No provinces or territories provide a publicly funded vaccine to the elderly population. Given the risk of increased disease severity with age, and the fact that fewer than half of adults aged 30 or older in Canada have immunity to hepatitis A, this may be a gap. Alberta funds the vaccine for those living in a residential or institutional setting, which covers the portion of the older and elderly population who reside in long-term care homes. British Columbia and Yukon are the sole jurisdictions that identify those who are not immunized or immune to hepatitis A as eligible for a publicly funded vaccination. However, hepatitis A vaccination for these groups is not part of routine immunization schedules in British Columbia or Yukon. This policy relies on decision-making by the individual or health care professionals, potentially limiting up-take.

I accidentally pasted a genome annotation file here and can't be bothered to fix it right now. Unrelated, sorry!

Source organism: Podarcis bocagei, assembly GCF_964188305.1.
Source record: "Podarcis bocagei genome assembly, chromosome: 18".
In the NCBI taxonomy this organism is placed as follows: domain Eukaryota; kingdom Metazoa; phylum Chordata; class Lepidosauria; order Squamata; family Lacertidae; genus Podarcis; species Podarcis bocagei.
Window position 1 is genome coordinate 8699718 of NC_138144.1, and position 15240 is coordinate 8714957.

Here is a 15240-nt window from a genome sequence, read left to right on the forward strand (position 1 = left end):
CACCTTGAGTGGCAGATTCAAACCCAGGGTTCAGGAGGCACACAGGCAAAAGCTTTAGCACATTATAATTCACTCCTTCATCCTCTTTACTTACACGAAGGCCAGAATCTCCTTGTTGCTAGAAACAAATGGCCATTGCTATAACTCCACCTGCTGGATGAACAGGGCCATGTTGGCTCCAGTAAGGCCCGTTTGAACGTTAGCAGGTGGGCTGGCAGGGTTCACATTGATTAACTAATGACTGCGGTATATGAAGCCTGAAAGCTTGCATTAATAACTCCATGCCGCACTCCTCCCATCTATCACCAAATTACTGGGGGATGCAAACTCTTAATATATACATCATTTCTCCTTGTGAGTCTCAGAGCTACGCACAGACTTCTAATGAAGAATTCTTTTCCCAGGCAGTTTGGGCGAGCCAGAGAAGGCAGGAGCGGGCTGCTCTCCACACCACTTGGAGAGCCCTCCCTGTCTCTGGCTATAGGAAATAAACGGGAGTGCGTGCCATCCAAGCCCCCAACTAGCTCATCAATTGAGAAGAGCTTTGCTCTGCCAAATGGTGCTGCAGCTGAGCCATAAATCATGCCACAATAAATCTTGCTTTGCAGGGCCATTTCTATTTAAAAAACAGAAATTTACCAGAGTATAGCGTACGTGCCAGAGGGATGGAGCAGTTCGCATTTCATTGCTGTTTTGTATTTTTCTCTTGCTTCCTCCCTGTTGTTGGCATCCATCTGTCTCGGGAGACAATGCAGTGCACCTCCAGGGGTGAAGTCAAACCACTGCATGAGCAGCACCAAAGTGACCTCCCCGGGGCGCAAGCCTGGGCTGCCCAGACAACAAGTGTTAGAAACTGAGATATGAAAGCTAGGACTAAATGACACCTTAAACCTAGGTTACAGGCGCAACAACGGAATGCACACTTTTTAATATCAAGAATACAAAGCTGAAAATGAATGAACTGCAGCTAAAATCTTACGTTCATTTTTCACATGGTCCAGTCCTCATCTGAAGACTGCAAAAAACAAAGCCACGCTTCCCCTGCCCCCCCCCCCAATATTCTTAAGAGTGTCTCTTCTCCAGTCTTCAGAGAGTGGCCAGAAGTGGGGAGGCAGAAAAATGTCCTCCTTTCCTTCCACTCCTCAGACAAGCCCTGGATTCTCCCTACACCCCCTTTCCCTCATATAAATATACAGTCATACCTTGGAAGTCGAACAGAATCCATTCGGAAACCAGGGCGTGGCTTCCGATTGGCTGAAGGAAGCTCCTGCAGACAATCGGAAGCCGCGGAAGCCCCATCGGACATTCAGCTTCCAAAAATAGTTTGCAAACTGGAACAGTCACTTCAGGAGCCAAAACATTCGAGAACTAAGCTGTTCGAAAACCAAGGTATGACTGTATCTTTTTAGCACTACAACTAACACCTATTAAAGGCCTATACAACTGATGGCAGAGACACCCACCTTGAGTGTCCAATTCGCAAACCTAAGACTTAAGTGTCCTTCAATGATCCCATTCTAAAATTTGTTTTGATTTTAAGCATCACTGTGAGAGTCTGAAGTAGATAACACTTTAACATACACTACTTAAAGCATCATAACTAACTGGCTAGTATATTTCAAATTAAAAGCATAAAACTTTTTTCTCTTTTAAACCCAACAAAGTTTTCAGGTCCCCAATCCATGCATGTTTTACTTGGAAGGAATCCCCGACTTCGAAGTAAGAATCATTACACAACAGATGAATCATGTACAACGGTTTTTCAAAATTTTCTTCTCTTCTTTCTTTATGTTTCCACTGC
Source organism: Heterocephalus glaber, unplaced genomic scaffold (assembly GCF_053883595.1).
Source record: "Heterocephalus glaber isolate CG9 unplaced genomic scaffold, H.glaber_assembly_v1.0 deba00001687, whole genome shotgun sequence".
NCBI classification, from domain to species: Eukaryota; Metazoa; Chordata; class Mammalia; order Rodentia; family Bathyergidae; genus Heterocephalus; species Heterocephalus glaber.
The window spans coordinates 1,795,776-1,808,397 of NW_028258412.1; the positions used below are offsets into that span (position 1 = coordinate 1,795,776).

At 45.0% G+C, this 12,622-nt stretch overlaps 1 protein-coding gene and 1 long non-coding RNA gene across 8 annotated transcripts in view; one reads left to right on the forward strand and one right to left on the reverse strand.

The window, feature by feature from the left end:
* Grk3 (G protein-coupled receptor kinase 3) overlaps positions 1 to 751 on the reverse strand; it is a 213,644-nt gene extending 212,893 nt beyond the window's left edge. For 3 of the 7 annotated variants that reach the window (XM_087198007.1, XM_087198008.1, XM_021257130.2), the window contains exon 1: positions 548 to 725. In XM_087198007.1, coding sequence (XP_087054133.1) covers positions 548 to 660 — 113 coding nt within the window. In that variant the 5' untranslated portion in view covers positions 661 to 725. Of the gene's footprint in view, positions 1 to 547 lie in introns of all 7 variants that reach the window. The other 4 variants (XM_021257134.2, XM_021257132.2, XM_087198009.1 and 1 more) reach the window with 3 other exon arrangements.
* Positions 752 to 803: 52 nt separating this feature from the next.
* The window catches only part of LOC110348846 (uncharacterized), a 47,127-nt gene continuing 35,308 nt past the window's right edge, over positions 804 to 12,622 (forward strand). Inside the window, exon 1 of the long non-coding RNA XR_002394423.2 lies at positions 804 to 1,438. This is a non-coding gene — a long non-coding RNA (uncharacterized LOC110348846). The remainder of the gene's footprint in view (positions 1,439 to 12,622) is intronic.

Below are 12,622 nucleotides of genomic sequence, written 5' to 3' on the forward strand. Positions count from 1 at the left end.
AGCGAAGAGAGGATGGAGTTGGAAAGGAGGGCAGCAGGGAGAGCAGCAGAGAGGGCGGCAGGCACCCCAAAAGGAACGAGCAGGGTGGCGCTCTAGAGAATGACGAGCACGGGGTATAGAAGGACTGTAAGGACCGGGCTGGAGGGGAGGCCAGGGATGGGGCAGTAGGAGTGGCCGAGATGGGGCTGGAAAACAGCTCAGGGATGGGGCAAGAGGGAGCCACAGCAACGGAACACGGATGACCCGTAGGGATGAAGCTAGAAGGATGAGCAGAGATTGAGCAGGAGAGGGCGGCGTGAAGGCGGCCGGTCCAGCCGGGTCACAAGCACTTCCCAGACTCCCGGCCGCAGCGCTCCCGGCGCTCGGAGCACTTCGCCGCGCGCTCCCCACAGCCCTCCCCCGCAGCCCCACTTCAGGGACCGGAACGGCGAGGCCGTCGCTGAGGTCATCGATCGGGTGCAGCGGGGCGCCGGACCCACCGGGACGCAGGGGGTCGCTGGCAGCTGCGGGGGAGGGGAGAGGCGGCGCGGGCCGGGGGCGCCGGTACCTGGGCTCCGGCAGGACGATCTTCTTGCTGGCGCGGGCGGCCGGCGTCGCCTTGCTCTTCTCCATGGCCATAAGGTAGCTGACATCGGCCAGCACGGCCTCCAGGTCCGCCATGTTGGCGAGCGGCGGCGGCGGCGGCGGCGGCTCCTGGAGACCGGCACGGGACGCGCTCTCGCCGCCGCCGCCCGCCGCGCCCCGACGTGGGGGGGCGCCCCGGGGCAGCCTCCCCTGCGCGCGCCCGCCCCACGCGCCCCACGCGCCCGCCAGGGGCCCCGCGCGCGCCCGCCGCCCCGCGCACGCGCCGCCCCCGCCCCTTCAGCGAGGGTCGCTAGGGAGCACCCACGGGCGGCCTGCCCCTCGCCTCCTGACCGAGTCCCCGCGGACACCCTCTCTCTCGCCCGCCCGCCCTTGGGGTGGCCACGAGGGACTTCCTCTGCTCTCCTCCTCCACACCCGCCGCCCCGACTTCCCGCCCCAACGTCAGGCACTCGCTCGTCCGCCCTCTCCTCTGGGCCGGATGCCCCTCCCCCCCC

Vaccine Availability in Canadian Jurisdictions

There are several hepatitis A vaccines available for use in Canada. All provinces and territories except for Manitoba (where vaccine details are not publicly available) provide a monovalent vaccination for hepatitis A, the most commonly used being Havrix®. This is likely because hepatitis B is part of regular immunization; the non-monovalent combination hepatitis A and hepatitis B (HAHB) vaccine (Twinrix®) is unusable for those already protected against hepatitis B. The pediatric formulation of the Twinrix® vaccine is explicitly identified as available for use in most jurisdictions, except Ontario, Manitoba, and Nunavut. This strategy has been used in Quebec; by funding the Twinrix® vaccine Quebec is the only province in Canada providing routine vaccination for hepatitis A as well as hepatitis B. The current availability of both a monovalent and combination hepatitis A vaccination in most jurisdictions is important, however, as not all people are eligible for a combination vaccine.

Examining the potential cost-benefits, and cost-effectiveness of providing the Twinrix® combination vaccine (HAHB) in all jurisdictions or as part of regular immunization schedules would be useful for improved national standardization.